As luxury items go, fans of video games don’t have it much better than a reinforced suitcase that sports a built-in HD screen. Redmond, Wash.-based company GAEMS has built its business around selling “Personal Gaming Environments,” for taking your console play experience with you on the go. Its flagship “Vanguard” case is the product of a relatively recent redesign, and it’s appropriately sized now to fit both current-gen and last-gen machines from Microsoft and Sony.
Let’s start with the exterior. Credit the Vanguard’s sturdy design to its hard plastic shell. It’s surprisingly sleek for such a bulky carrying case, with a large company logo embossed in the center that immediately catches the eye. While it makes for a pleasing form factor, some might not want such an overt advertisement for their $350 case that contains $400 or more worth of electronics. Less an issue for extended travel, but something to consider for those hoping to cart the Vanguard along in public transit settings.
No unnecessary components weigh it down – but it’s hardly lightweight.
Weight is an issue for shorter trips. The case on its own is a relatively svelte 11.5 pounds, but drop in a console, controller, power cord/brick, and other miscellany and you’re looking at close to 20 pounds. An included shoulder strap helps keep the heft managed (the sling is sold separately on the smaller Sentry case). This is one of those common sense things that the user should be aware of: The case is well-designed and spare – no unnecessary components weigh it down – but it’s hardly lightweight.
On the inside you’ve got a 19-inch 1080i matte LED screen that supports a wide 170-degree viewing angle. An included inches-long HDMI cable provides easy connection to your machine of choice – it doesn’t even necessarily have to be a video game console, just something that supports HDMI – without any excess cord. The HDMI port is located at the bottom of the screen, along with a powerful pair of stereo speakers and two stereo output jacks to accommodate two sets of headphones for multiplayer games.
The monitor’s picture is sharp and the size is just right for the distance most will play their games from. It’s the speakers that really impress though. The relatively unassuming size of the Vanguard might raise up bad memories of tinny laptop speakers, but the pair fitted into the GAEMS case pump out some serious volume. What’s more, even at higher decibel levels – an included remote control makes changing the volume easy – the sound never starts to distort. There’s a lot of power in this relatively tiny box.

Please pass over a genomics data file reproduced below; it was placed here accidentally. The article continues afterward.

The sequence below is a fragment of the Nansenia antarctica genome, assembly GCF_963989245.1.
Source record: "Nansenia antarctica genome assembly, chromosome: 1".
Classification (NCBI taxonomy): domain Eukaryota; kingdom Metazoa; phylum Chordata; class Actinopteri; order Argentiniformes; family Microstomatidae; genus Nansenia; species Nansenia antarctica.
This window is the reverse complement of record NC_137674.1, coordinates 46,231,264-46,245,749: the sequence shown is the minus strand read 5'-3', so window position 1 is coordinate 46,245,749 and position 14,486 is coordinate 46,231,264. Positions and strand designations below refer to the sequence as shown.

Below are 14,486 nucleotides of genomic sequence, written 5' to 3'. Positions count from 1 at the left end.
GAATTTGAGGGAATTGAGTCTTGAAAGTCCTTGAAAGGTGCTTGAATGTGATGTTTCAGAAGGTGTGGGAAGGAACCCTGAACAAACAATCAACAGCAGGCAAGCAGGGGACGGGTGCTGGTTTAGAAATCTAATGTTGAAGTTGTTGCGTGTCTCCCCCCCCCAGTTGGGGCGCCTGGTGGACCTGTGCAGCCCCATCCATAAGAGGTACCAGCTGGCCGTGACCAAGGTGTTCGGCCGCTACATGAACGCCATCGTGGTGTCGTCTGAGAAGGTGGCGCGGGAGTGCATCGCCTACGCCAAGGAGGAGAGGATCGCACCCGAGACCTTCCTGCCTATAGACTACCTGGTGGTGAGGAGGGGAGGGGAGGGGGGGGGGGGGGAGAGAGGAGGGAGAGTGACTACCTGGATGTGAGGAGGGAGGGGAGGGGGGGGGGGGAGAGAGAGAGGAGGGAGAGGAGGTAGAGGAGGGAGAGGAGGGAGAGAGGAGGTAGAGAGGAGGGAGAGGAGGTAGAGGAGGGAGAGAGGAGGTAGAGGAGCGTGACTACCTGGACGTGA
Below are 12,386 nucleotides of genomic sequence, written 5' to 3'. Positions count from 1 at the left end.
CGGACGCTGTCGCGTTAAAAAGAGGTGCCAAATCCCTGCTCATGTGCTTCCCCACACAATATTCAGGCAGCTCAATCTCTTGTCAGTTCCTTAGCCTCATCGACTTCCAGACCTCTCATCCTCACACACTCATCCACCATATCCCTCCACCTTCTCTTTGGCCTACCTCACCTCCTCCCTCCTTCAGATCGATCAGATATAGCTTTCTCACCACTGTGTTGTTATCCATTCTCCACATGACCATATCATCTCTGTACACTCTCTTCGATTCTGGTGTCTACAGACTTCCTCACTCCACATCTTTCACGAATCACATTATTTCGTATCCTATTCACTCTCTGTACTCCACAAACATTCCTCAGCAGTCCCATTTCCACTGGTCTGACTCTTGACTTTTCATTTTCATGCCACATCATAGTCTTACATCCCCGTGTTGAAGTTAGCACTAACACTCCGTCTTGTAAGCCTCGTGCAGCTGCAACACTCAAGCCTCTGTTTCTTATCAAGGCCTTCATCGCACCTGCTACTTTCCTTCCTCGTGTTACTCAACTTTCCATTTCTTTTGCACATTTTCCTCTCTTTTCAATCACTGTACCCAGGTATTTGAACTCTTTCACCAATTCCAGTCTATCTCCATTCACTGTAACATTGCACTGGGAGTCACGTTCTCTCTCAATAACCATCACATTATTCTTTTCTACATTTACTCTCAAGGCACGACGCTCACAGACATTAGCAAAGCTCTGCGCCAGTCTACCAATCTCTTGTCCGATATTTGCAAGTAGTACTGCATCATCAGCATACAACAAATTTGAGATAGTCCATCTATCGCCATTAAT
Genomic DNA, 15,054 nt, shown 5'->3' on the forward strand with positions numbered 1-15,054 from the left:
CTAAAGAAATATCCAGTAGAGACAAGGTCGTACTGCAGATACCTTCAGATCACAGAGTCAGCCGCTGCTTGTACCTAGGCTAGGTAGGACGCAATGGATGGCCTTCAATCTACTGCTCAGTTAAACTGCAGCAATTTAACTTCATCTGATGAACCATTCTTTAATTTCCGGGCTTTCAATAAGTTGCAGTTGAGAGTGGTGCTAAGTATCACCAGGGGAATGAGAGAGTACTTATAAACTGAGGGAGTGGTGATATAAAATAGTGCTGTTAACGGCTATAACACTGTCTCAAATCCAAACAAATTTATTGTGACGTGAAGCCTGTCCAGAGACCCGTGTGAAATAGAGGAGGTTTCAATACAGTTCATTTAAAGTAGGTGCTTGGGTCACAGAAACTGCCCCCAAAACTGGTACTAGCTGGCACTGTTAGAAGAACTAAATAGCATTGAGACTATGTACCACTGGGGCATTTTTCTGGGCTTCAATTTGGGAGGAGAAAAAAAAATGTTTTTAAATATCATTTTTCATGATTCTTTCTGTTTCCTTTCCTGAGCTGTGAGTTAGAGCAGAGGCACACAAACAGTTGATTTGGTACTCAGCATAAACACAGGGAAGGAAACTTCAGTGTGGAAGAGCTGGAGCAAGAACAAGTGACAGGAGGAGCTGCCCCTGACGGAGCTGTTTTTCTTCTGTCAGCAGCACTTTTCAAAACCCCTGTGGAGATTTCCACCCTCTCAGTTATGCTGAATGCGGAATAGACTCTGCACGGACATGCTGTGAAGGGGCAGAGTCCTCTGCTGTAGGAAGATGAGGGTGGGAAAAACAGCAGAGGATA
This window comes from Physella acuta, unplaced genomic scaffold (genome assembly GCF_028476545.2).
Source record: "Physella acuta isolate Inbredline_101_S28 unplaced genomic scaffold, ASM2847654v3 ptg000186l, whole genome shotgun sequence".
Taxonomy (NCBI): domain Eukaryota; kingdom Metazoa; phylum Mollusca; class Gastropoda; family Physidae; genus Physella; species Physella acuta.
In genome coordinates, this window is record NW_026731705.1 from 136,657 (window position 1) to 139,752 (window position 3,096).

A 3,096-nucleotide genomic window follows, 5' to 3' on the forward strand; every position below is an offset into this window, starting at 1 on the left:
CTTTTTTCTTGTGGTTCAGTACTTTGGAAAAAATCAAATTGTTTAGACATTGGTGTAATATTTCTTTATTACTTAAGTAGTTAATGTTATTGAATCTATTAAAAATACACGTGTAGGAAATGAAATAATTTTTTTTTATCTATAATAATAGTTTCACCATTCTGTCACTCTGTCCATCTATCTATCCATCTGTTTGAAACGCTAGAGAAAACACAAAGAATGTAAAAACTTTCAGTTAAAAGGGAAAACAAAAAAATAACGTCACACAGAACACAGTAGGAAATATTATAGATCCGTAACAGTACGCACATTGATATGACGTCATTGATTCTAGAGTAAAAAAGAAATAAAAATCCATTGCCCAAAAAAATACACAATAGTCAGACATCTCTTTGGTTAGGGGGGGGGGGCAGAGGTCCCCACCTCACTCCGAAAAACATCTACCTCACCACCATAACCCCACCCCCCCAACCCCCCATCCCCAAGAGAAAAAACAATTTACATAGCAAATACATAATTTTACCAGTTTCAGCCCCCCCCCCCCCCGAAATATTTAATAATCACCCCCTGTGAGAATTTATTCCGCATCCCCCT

The case interior is spacious enough to fit a PlayStation 3, PlayStation 4, Xbox 360, or Xbox One, complete with one or two controllers and any necessary cords. Bear in mind, you’ll need two outlets handy to get the whole thing set up: One for the console and another (included) for the monitor. There’s nothing elegant about the plug-in solution; simply drape the cords over the side of the case and run them to the nearest outlet.
The bulky Xbox One feels the most cramped inside the case, spilling just over the sides of the padded mat that the consoles are meant to sit on. This leaves tighter-than-normal storage availability on either side of the machine, but it’s still enough to comfortably fit two controllers (with some creative cord wrapping) plus the additional bits. The PS4, a significantly smaller machine, fares much better. It fits on the padded mat perfectly. Velcro straps secure whichever machine you use in place, and they’re just long enough to accommodate even the Xbox One.
There’s a lot of power in this relatively tiny box’s stereo speakers.
There are a couple of problems with the design. This first one might be an issue with our review case specifically, but it can be difficult to wrestle a closed, packed Vanguard open. The lid sticks a bit, and it requires some effort to access the case innards. Especially since there’s nothing to really grip elsewhere to serve as a counterweight. Yes, you want to be able to tightly shut the case that contains a very expensive piece of gear, but you don’t want to risk flip the whole thing end over end every time you try to open it.
The bigger issue with the Vanguard are the clasps that hold it shut. While nearly everything about the case is well-designed, the flimsy, plastic clasps represent a lone black mark. They feel as if they could snap off with only the slightest pressure and, worse, they don’t sit flush with the Vanguard even when closed. More than once during our review we walked through a tight space with the shoulder-slung case and the clasp popped open after it caught on something. This is a real problem. You can buy third-party mini-locks (the sort one might use for a suitcase), but really, the clasps ought to be better designed.
Overall, GAEMS’ Vanguard case is a real winner, provided you’re willing to pony up $350 for a suitcase that doubles as both a carrying case for your console and a self-contained gaming environment. The subpar locking clasp is the only significant shortcoming in an otherwise exceptional package. Not everyone wants to plug in their PlayStation or Xbox on the go, but for those that do the Vanguard is a unique solution.
- Sharp 19-inch LED screen
- Impressive sound from the system’s stereo speakers
- Very effectively pares down console gaming to its lightest-weight basics
- Subpar clasps don’t sit flush with the case and pop up too easily with incidental contact
- A little showier than an expensive case meant to house an expensive machine should be